Ever-increasing domestic gas demand from the region’s power sector has forced several Middle East governments to look to liquefied natural gas (LNG) imports over the past five years.

Kuwait was the first in the region to install a floating storage and regasification unit (FSRU) in 2009, with the commissioning of the Mina al-Ahmadi Gas Port, followed by Dubai in 2010.

Now even gas exporters, such as Egypt and Abu Dhabi, are looking at imports to meet their gas imbalances.

They are joined by Bahrain, Jordan and Morocco in either building or planning new LNG import facilities. Even Saudi Arabia, the dominant force in the region’s hydrocarbon industry, is studying import options. The projects are at various stages of design, bid and execution, but by the end of the decade it is likely that most will be completed.

Added flexibility

The Middle East is following a wider global trend, according to the Norway-based International Gas Union (IGU). Global regasification capacity grew in 2012 to 642 million tonnes a year (t/y), reflecting increased gas demand, and it is not just in the Middle East that traditional oil and gas exporters are turning to imports. This year, Malaysia too commissioned its first import terminal.

Just five years ago, few would have expected countries such as Malaysia and the UAE to become LNG import markets, but the widespread adoption of FSRU technology has changed this.

The terminals offer a flexibility that allows countries to add new import capacity relatively cheaply with a quick turnaround, compared with more expensive, time-consuming fixed import terminals, which require heavily front-loaded capital expenditure.

With their own associated gas production, the UAE and Kuwait make up only a small fraction of global LNG imports. The IGU lists them in its 2013 annual report under smaller markets, alongside Greece, Indonesia, Puerto Rico, Norway and Sweden, consuming 17 million tonnes in 2012 between them. Japan alone imported 180 million tonnes that year.

LNG imports in Kuwait represent 20 per cent of total gas demand. The figure is much lower in the UAE, at close to 6 per cent. The imports are more of a stop-gap solution for both countries, while they wait for upstream projects to deliver new sources of gas.

Kuwait has pinned its hopes on the development of its technically challenging Jurassic gas reserves in the north of the country. In August, state-refiner, Kuwait National Petroleum Company awarded a $213m contract to the Bermuda-based Golar LNG to provide a new 170,000-cubic-metre FSRU for the gas port, covering imports from June to August, when demand is at its peak. It is expected to be delivered in March 2014.

UAE facilities

Dubai Supply Authority completed its FSRU in Jebel Ali at the end of 2010, with a capacity of 3 million t/y. What began as seasonal imports to help meet peak power demand, is likely to become year-round imports as the emirate’s demand continues to rise.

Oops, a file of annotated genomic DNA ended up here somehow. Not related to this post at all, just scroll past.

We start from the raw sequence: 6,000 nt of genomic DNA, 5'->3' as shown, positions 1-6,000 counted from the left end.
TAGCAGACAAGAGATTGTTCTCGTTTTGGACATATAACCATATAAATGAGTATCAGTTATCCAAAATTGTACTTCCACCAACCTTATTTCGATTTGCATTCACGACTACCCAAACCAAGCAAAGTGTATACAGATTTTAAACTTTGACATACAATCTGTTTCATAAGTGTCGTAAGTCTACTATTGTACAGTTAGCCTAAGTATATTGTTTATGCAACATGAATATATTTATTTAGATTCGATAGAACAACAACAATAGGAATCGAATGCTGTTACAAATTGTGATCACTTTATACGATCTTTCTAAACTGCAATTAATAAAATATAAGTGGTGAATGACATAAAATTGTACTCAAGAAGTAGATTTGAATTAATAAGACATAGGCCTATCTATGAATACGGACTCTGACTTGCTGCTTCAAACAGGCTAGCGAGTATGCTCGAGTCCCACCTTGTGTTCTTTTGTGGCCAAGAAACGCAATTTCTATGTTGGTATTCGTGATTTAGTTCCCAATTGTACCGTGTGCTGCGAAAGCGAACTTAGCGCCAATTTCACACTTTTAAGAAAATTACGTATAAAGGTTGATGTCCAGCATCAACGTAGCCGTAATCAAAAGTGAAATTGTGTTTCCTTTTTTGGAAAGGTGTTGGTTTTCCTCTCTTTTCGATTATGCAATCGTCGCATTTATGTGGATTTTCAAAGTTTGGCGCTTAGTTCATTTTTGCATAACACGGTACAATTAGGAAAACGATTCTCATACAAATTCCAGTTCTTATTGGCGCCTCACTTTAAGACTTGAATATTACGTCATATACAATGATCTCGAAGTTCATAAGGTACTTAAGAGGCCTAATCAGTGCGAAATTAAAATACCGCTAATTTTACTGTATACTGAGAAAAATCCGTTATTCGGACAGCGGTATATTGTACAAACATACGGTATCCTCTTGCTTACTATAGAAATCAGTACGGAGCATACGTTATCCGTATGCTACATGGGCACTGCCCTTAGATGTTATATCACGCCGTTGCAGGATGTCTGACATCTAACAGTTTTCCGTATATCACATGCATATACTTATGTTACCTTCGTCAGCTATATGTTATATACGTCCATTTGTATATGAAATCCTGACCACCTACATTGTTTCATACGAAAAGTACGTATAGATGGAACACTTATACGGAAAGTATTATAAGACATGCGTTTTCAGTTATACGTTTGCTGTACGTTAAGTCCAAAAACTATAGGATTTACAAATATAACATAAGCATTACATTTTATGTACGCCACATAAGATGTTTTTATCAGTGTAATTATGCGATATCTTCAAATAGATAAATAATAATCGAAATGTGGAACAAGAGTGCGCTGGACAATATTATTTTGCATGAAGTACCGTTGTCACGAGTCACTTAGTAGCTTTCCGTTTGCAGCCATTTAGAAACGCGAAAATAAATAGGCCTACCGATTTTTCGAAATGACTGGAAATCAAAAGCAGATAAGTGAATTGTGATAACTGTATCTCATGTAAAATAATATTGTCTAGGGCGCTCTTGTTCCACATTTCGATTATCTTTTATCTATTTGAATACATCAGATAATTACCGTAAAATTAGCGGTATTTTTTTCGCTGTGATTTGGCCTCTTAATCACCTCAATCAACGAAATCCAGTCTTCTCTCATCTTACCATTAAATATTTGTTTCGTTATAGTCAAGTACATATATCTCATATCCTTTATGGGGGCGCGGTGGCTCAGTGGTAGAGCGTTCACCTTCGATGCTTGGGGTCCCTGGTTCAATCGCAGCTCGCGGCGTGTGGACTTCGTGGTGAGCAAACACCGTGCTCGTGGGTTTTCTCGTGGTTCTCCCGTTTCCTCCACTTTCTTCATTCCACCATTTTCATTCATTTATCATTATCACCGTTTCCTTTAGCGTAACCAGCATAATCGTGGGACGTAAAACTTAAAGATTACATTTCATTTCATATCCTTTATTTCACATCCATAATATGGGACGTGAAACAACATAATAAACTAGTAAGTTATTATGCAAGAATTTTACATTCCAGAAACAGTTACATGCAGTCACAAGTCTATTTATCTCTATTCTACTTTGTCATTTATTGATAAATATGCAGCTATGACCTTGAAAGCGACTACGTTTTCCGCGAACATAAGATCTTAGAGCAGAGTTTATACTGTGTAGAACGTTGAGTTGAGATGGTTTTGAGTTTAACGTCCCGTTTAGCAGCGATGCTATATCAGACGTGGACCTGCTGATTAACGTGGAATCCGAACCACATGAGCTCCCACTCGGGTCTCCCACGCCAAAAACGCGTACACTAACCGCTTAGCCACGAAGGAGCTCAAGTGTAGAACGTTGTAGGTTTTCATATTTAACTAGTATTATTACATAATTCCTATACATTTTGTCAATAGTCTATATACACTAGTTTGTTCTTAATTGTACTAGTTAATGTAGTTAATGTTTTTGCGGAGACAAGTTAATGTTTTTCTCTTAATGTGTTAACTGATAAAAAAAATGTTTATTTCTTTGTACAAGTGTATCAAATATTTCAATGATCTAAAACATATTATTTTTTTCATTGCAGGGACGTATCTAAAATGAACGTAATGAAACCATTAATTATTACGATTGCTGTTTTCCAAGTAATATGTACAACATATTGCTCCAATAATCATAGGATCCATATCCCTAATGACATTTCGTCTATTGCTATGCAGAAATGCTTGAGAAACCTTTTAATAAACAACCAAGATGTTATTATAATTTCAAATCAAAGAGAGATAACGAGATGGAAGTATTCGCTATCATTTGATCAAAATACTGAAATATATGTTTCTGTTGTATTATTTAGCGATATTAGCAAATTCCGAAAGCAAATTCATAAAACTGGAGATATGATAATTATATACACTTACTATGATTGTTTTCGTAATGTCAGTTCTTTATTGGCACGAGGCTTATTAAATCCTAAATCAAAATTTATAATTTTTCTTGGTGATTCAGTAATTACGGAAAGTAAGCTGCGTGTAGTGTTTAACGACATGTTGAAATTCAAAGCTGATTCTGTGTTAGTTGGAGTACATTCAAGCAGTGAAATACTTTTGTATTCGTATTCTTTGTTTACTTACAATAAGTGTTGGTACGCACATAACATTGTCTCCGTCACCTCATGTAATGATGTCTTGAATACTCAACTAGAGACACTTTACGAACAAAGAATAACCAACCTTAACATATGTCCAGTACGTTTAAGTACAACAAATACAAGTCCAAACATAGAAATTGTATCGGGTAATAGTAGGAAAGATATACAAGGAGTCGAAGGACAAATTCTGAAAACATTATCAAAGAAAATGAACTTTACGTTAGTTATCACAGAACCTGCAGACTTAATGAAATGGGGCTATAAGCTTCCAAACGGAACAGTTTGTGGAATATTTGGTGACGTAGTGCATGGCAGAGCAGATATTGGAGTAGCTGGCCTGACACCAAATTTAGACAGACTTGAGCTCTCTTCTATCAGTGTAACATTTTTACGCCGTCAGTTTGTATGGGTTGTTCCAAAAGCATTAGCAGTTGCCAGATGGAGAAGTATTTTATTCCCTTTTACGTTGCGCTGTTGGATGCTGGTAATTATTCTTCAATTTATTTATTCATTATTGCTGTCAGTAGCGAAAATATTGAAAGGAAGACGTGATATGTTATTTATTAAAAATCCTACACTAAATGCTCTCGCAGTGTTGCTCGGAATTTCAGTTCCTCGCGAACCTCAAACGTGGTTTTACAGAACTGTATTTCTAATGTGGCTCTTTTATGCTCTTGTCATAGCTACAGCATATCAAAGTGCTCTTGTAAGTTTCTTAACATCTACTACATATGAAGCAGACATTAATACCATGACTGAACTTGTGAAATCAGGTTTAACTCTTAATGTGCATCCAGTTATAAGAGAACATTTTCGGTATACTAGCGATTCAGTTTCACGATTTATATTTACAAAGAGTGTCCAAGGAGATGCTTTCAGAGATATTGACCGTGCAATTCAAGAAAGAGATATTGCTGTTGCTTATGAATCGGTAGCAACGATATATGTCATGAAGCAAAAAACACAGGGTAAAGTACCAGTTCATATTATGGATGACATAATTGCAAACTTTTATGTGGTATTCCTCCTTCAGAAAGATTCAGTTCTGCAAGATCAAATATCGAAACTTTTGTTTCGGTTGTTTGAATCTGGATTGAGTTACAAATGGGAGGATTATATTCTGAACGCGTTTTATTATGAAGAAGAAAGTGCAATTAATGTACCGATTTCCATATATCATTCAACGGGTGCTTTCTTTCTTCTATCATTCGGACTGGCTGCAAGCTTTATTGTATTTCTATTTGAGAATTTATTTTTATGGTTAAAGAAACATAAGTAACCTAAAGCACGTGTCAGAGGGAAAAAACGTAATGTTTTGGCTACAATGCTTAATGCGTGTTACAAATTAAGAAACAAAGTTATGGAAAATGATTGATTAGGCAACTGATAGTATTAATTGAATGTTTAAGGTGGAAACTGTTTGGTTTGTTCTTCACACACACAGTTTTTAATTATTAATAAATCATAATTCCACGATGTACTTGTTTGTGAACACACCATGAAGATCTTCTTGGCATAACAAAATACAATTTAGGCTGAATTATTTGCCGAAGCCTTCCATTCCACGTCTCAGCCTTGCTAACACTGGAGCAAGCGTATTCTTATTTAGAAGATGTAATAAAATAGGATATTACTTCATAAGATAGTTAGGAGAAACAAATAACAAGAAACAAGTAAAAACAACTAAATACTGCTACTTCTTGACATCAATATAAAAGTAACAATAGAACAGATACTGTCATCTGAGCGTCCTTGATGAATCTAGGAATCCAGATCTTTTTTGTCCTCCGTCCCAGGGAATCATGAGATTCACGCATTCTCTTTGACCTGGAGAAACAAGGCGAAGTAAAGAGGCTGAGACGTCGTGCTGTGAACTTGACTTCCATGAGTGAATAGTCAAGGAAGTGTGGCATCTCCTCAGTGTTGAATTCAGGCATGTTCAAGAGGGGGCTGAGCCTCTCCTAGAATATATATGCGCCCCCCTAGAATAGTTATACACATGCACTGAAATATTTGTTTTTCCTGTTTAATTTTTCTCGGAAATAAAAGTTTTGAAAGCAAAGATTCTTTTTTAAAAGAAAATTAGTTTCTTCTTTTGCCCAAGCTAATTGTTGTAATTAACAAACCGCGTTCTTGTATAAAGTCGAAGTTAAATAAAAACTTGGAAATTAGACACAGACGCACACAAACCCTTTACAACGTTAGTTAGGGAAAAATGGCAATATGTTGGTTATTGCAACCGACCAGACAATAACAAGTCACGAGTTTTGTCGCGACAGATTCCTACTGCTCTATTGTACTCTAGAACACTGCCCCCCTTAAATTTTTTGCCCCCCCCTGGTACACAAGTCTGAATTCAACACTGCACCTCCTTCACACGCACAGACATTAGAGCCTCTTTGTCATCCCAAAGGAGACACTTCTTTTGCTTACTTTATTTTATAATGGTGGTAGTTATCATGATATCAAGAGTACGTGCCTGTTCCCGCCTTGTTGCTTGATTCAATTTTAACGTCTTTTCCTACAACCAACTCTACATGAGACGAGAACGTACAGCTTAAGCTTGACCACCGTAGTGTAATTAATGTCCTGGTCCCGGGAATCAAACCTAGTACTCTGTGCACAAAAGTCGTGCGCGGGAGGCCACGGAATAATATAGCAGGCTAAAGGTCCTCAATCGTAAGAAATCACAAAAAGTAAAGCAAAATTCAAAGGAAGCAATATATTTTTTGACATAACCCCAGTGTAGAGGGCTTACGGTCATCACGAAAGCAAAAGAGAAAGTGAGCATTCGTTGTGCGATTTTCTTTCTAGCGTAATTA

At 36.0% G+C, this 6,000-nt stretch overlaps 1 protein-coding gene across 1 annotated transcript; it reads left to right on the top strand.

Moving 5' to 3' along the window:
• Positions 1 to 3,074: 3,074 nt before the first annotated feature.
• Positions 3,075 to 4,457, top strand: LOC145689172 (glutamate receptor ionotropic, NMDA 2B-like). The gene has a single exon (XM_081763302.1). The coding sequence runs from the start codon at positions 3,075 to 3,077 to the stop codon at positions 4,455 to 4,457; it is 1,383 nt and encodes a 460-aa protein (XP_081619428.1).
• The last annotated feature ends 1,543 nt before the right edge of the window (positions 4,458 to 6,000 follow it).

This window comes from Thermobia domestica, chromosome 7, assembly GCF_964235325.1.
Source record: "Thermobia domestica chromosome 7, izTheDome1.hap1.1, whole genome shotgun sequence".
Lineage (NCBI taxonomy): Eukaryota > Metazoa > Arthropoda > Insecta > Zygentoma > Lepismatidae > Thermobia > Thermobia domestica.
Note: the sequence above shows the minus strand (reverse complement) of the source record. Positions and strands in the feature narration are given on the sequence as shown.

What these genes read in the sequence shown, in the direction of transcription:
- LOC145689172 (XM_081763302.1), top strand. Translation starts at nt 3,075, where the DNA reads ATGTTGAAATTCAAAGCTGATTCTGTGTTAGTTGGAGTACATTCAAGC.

A second UAE import facility is expected to be completed in 2015. South Korea’s Samsung Engineering submitted the lowest bid for the construction of a new storage and regasification unit at Fujairah on the UAE’s eastern coast in July. The estimated $600m project will be built for Emirates LNG, a joint venture of Abu Dhabi-owned Mubadala and International Petroleum Investment Company. Two phases are planned, with a final capacity of 9 million t/y.

The two facilities will take the UAE’s total import capacity to 12 million t/y, compared with exports of 8 million t/y, making it a net LNG importer.

Not all the new planned facilities will be temporary stop-gap solutions. MEED revealed in April that Saudi Arabia had revived plans to build a receiving terminal to supply its industrial demand along its Red Sea coast. State-energy firm Saudi Aramco is conducting the feasibility study for the $200m terminal, although a site has not yet been selected.

[Storage] terminals offer a flexibility that allows countries to add new import capacity relatively cheaply

Jordan is also carrying out studies for a permanent receiving terminal at Aqaba on the Red Sea and is in talks with Qatar for supplies. Jordan is energy poor compared with its neighbours. It has been trying to diversify its sources since the downfall of former Egypt president Hosni Mubarak in 2011, due to disruptions to the import pipeline supplies from Egypt, which provides 220 million cubic feet a day (cf/d).

Upcoming contracts

A contract for the terminal’s civil infrastructure is set to be awarded, including the construction of a single-berth jetty for the FSRU. Golar LNG concluded a charter for an FSRU in August with Jordan’s Energy & Mineral Resources Ministry for 10 years. The port is expected to be operational in 2014.

Cairo also has plans to add new imports. Egypt has made considerable gas discoveries in the last few years, particularly in its offshore Mediterranean and Nile Delta concessions, but production has failed to match the country’s rampant domestic demand. The government issued a tender in late 2011 for the supply of a 3.7 million t/y FSRU, but was forced to cancel the deal after a disappointing response. It has now put out another call and hopes to have the unit in operation by April 2014.

Key fact

Global regasification capacity grew in 2012 to 642 million tonnes a year

Source: International Gas Union